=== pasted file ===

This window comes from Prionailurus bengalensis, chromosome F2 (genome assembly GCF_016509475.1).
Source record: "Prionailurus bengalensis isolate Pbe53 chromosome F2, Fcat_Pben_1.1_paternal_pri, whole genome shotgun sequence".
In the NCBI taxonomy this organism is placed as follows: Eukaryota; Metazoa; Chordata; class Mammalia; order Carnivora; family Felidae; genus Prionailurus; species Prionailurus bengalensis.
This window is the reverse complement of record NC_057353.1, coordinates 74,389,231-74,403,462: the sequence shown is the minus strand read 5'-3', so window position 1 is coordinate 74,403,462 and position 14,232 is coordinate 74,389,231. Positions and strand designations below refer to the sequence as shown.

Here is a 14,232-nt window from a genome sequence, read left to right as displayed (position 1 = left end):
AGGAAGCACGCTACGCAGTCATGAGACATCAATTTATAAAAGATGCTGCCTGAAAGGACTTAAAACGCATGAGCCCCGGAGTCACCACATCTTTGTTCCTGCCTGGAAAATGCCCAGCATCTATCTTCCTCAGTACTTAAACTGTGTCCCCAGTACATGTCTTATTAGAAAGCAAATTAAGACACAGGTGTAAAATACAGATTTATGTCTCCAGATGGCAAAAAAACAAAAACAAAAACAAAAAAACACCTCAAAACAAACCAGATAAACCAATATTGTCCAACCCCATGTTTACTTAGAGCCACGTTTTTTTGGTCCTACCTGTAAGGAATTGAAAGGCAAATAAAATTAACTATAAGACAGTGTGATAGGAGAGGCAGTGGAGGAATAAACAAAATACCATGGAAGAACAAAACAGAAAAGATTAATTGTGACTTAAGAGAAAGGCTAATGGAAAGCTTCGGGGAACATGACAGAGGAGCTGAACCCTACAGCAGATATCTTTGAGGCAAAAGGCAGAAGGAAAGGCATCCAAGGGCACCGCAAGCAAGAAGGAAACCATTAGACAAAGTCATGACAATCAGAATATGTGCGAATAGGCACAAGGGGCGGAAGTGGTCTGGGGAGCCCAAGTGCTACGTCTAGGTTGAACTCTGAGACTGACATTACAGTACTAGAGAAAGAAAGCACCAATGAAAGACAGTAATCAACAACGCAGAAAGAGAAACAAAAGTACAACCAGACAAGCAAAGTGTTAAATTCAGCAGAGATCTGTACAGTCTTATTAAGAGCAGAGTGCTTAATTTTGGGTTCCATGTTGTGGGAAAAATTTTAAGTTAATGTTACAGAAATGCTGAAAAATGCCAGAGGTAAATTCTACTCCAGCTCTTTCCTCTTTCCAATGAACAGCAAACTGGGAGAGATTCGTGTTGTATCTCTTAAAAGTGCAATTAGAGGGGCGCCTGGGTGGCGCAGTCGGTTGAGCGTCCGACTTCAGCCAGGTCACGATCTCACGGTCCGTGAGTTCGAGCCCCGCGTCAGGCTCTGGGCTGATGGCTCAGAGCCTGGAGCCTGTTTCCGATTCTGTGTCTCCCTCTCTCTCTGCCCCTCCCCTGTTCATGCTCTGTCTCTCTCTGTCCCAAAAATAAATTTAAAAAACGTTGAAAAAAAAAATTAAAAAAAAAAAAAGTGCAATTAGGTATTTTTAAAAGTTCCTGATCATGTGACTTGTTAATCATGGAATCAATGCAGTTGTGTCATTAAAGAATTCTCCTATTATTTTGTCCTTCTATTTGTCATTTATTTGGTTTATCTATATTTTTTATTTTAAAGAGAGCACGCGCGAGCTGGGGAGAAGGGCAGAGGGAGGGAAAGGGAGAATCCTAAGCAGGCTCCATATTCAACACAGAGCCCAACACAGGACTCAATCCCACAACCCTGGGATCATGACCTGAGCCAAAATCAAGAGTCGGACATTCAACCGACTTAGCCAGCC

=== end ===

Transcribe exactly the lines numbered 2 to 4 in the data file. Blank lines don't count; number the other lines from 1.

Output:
Source record: "Prionailurus bengalensis isolate Pbe53 chromosome F2, Fcat_Pben_1.1_paternal_pri, whole genome shotgun sequence".
In the NCBI taxonomy this organism is placed as follows: Eukaryota; Metazoa; Chordata; class Mammalia; order Carnivora; family Felidae; genus Prionailurus; species Prionailurus bengalensis.
This window is the reverse complement of record NC_057353.1, coordinates 74,389,231-74,403,462: the sequence shown is the minus strand read 5'-3', so window position 1 is coordinate 74,403,462 and position 14,232 is coordinate 74,389,231. Positions and strand designations below refer to the sequence as shown.